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changing fork oil for the furst time.

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is it as easy as popping off the top of the fork, draing the old oil, and measureing and replacing with new oil. I'm only going to do the outer shaft.

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yes but,not really, cause a little quantity of oil will still lurk in the nooks and crannies. the question would be why only the outer chamber. you're not gonna see much result in doing that imho. most of the work goes on in the inner chamber.

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I was inquiring w/ both my local shops and a local tuner about bottoming out on big jumps. I'm the right weight for my springs, and this only started happening the last month. They all recommended that I try changing my outer fork oil. I've gone from normaly having the compresion clikers set to 12 out to 6 out and it still bottoms. I've had the bike for 6 months now and haven't changed the fork oil yet. I figure it couldn't hurt. Also I'm going to add 10 cc. Going from 350 to 360. Hopefully it'll help.

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I was inquiring w/ both my local shops and a local tuner about bottoming out on big jumps. I'm the right weight for my springs, and this only started happening the last month. They all recommended that I try changing my outer fork oil. I've gone from normaly having the compresion clikers set to 12 out to 6 out and it still bottoms. I've had the bike for 6 months now and haven't changed the fork oil yet. I figure it couldn't hurt. Also I'm going to add 10 cc. Going from 350 to 360. Hopefully it'll help.

Open the forks and poor the fluid into a "ratio right" or other graduated device and measure what comes out. Now add 10cc to that amount and put back in. I personally would use 10wt. for the new fluid instead of 5wt suggested by the manufacture. Using 10wt fluid also increases your "bottoming" control :)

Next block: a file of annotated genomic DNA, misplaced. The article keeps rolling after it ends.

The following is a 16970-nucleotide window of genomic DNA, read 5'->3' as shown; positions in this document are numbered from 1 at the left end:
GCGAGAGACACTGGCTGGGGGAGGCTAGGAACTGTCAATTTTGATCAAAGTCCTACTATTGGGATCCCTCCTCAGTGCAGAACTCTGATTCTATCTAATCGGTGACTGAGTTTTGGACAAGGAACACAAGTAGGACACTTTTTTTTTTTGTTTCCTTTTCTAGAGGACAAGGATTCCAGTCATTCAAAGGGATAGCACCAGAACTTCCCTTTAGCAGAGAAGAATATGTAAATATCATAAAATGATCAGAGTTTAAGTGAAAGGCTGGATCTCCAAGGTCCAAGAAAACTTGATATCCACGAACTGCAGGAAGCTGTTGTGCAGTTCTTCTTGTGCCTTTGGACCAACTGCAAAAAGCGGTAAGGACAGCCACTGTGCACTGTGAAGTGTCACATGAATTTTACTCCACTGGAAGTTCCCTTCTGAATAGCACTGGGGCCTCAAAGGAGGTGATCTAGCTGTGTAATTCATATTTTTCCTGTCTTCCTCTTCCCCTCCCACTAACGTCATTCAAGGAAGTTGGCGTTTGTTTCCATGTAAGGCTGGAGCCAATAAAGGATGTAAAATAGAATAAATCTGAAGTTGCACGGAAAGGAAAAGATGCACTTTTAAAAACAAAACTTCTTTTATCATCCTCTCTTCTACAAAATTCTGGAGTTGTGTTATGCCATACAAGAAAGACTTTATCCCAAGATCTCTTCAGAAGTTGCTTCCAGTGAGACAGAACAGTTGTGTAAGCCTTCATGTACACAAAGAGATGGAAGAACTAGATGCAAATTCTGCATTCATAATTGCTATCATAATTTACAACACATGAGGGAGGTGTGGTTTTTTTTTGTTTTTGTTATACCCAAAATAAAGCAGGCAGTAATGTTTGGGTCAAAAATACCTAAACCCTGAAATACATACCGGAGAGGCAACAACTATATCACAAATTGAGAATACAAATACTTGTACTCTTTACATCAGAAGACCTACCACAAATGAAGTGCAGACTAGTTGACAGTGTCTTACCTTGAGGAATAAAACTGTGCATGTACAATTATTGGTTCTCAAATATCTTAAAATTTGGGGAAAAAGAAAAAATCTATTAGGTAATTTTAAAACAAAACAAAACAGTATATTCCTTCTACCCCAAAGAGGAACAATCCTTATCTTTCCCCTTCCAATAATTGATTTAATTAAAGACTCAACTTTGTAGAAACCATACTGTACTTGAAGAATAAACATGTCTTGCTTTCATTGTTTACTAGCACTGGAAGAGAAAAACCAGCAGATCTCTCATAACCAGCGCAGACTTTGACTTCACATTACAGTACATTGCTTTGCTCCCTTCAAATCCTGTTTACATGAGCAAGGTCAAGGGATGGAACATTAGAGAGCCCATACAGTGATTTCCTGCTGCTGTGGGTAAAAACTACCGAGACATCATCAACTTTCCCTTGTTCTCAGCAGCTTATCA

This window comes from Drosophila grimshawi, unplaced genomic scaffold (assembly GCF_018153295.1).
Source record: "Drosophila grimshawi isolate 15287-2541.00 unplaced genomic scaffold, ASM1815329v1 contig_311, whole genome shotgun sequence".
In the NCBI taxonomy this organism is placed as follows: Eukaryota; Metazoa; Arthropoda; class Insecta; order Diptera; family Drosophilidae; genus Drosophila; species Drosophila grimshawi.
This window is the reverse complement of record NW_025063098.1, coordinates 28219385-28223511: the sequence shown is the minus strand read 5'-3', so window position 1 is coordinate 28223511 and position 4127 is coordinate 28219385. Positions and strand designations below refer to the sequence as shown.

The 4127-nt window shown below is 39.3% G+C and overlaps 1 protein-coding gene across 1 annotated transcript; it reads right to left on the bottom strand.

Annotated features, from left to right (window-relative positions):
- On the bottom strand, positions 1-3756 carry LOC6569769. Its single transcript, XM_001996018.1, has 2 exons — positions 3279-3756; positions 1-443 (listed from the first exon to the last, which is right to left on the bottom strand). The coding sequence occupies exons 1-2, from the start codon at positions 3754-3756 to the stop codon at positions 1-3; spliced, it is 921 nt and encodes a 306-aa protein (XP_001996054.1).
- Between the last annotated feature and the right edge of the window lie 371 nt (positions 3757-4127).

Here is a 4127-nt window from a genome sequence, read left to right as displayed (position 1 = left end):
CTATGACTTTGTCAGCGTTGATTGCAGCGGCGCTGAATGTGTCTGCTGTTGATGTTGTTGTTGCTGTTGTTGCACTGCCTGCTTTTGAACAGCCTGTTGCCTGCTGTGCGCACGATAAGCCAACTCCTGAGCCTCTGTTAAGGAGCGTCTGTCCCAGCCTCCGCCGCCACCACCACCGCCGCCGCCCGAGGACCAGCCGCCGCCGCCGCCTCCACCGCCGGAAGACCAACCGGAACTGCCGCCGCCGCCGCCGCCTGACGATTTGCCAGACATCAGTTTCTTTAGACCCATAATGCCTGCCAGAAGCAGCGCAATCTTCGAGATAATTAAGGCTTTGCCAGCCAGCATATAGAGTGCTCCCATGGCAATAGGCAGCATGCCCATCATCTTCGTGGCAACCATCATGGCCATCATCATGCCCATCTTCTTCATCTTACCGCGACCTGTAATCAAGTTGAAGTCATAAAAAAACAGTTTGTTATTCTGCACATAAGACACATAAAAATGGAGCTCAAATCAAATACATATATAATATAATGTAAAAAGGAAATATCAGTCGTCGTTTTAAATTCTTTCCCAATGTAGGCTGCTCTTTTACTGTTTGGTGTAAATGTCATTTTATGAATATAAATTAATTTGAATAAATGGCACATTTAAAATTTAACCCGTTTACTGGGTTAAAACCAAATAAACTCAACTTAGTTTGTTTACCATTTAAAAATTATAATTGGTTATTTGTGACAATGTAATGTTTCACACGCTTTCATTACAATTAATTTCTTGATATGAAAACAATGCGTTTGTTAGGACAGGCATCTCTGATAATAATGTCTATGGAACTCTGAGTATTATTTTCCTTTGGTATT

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having never done forks before... I did my 06 showa forks, both chambers, in a less than 2 hours once they were off the bike. If its been a while since they've been serviced, doing both chambers is probably the smarter choice.

My service manual says you should do the outer chamber every 7 hours, and inner 22 hours... you could probably stretch this a bit, but with how simple it is to do, it should just be done.

I started bottoming, which was caused by a leaky oil seal lowering the oil level in the outer chamber... this triggered me learning to do the maintenance on front and rear, and now re-valving both also. With that came $$$ savings and knowledge of how it all works... etc...

if you work on your own bike, i recommend you doing your own suspension maintenance... it's was simpler than changing the clutch, or adjusting the valves... just a little messy

also... not sure what forks you have, but my 06 showa's wanted around 380cc of oil in the outer chamber... which would make your 350-360 pretty low in comparison, which could be the contributing factor in your bottoming.

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Achap, he has KYB`s which require a tad less fluid.

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this triggered me learning to do the maintenance on front and rear, and now re-valving both also.

so what all do you do to your rear shcok for service. I have a KTM so its different but Im just wondering

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the bike is an 06 and it had never been done... I got it used last may. The bearing in the top of the shock was loose, and the shock didn't feel like it was returning all the way. The linkage needed to be greased, and the sag was way off. Lots of little things... I like to know the bike is in good working order so the only thing I have to blame when I can't ride good is me!!!!

i am changing some of the shims, which isn't totally necessary, changing the oil, re-charge the nitrogen, some new seals, and and the bearing in the top of the shock, and clean/grease the linkage.

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